The Italian Contribution to American Democracy

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Christopher Publishing House, 1921 - Italians - 317 pages
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Page 218 - They are beaten men from ) beaten races ; representing the worst failures in the struggle ) for existence. Centuries are against them, as centuries were on the side of those who formerly came to us.
Page 222 - If I were asked: What is the greatest danger which threatens the American republic to-day? I would certainly reply: The gradual dying out among our people of those hereditary traits through which the principles of our religious, political and social foundations were laid down and their insidious replacement by traits of less noble character.
Page 279 - ... natter ourselves is a conspicuous American characteristic. For surely an unprejudiced scrutiny of the American type does not establish the conviction that there is nothing further to be desired. There are points at which we are susceptible of improvement; there are qualities, of which we have now only a faint trace, for whose possession we should be justified in making some sacrifice. The Italians have a delight in simple pleasures, an appreciation for other things than mere financial success,...
Page 231 - Europe, contained a large and increasing number of the weak, the broken and the mentally crippled of all races drawn from the lowest stratum of the Mediterranean basin and the Balkans, together with hordes of the wretched, submerged populations of the Polish Ghettos.
Page 224 - In short, historical events appear to have been much more potent in leading races to civilization than their faculty, and it follows that achievements of races do not warrant us to assume that one race is more highly gifted than the other.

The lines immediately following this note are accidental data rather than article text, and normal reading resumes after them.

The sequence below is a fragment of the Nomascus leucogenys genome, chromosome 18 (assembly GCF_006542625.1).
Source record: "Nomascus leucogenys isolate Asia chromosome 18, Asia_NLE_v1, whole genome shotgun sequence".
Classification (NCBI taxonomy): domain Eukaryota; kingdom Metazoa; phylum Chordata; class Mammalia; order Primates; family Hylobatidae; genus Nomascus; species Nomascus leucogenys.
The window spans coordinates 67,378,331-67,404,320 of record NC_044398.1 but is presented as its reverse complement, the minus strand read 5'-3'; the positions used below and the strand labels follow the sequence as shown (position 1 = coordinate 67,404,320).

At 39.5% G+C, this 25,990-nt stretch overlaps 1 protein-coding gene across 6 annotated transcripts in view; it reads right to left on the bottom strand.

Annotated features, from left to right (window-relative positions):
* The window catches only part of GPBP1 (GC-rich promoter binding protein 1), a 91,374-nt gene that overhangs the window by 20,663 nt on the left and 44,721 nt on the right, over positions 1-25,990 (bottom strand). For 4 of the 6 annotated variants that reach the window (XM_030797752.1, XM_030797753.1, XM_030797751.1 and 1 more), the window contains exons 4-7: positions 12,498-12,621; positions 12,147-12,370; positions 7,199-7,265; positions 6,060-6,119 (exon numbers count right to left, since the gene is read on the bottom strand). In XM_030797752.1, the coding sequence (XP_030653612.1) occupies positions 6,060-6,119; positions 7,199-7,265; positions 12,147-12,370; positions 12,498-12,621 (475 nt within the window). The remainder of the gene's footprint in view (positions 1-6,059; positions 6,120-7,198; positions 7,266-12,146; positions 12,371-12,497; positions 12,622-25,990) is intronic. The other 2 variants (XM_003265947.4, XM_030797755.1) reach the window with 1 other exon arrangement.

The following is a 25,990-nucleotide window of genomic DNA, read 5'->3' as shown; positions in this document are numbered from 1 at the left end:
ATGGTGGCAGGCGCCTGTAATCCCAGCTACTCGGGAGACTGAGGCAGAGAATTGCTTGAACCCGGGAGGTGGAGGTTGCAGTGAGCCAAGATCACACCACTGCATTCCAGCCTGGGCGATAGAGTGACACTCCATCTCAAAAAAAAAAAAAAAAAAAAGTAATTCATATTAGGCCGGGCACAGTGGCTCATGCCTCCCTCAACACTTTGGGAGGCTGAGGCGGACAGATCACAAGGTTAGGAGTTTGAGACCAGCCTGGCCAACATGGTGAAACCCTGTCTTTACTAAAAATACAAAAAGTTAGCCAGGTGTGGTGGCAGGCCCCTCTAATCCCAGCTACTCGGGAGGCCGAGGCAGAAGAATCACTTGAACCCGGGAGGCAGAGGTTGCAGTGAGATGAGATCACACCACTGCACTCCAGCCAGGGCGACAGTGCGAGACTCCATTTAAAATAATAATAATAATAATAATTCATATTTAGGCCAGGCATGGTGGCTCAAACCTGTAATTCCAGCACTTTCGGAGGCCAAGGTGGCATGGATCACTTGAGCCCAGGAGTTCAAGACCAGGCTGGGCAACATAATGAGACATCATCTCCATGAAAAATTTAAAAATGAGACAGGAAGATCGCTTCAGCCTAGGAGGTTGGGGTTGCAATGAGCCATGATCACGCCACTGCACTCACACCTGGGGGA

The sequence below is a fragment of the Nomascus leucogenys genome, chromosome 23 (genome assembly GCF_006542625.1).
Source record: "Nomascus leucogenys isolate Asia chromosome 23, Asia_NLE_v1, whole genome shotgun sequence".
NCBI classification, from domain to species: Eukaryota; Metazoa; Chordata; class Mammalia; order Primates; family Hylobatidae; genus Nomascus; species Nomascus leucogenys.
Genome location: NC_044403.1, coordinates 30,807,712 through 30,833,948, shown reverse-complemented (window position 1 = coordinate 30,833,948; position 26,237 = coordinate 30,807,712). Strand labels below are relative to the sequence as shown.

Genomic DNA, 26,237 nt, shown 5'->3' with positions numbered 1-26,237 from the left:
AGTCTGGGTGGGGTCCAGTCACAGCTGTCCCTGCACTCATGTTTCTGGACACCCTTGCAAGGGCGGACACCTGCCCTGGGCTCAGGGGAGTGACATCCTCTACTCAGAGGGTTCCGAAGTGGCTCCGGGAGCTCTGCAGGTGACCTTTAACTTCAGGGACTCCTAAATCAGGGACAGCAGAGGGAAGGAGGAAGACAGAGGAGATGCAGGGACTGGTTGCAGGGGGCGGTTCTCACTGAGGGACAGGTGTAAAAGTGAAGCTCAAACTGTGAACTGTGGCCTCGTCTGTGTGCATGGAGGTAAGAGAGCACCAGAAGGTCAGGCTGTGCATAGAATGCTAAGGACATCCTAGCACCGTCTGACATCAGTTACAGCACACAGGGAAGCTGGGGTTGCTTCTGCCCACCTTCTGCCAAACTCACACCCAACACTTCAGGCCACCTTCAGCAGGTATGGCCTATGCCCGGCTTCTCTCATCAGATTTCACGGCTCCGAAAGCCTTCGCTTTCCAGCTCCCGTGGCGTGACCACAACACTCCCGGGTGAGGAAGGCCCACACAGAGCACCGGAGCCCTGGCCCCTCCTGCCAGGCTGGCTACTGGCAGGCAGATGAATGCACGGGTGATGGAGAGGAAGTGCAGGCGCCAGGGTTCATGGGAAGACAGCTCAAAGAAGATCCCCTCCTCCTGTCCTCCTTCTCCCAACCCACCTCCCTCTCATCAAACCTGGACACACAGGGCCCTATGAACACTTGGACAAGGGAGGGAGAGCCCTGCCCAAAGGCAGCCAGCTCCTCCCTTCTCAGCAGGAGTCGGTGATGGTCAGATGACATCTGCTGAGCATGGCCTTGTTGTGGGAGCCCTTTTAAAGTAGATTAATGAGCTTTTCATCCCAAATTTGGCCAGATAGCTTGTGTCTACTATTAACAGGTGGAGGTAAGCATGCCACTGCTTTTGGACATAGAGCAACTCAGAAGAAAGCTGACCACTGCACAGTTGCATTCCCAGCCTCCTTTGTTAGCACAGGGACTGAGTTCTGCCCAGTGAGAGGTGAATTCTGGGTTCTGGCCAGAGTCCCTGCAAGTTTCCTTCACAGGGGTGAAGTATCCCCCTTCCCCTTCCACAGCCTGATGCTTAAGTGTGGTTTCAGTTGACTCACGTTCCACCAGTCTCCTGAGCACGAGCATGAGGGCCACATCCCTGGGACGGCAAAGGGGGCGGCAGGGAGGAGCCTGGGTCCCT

Page 35 - It is the exception if the son of the immigrant who "works at shovel" or "goes with the hod" grows up to use the same tool. If the son of a bootblack chooses that profession, it is generally found that, while his father carried a kit, his idea is to advance at least to the dignity of a chair, which represents a certain amount of capital invested and a comparatively...
Page 303 - ... good neighbor ; who believes loyally and with all his heart in his country's institutions, and in the underlying principles on which these institutions are built ; who directs both his private and his public life by sound principles ; who cherishes high ideals ; and who aims to train his children for a useful life and for their country's service.
Page 313 - Immigration in its Relation to Pauperism," Annals of the American Academy of Political and Social Science, XXIV (1904), 187.
Page 296 - ... must do when he reaches school is to sit still, at least part of the time, and he must learn to listen to what is said to him, with all the perplexity of listening to a foreign tongue. He does not find this very stimulating, and is slow to respond to the more subtle incentives of the schoolroom. The peasant child is perfectly indifferent to showing off and making a good recitation. He leaves all that to his schoolfellows, who are more sophisticated and equipped with better English.
Page 295 - The educators should certainly conserve the learning and training necessary for the successful individual and family life, but should add to that a preparation for the enlarged social efforts which our increasing democracy requires. The democratic ideal demands of the school that it shall give the child's own experience a social value; that it shall teach him to direct his own activities and adjust them to those of other people.

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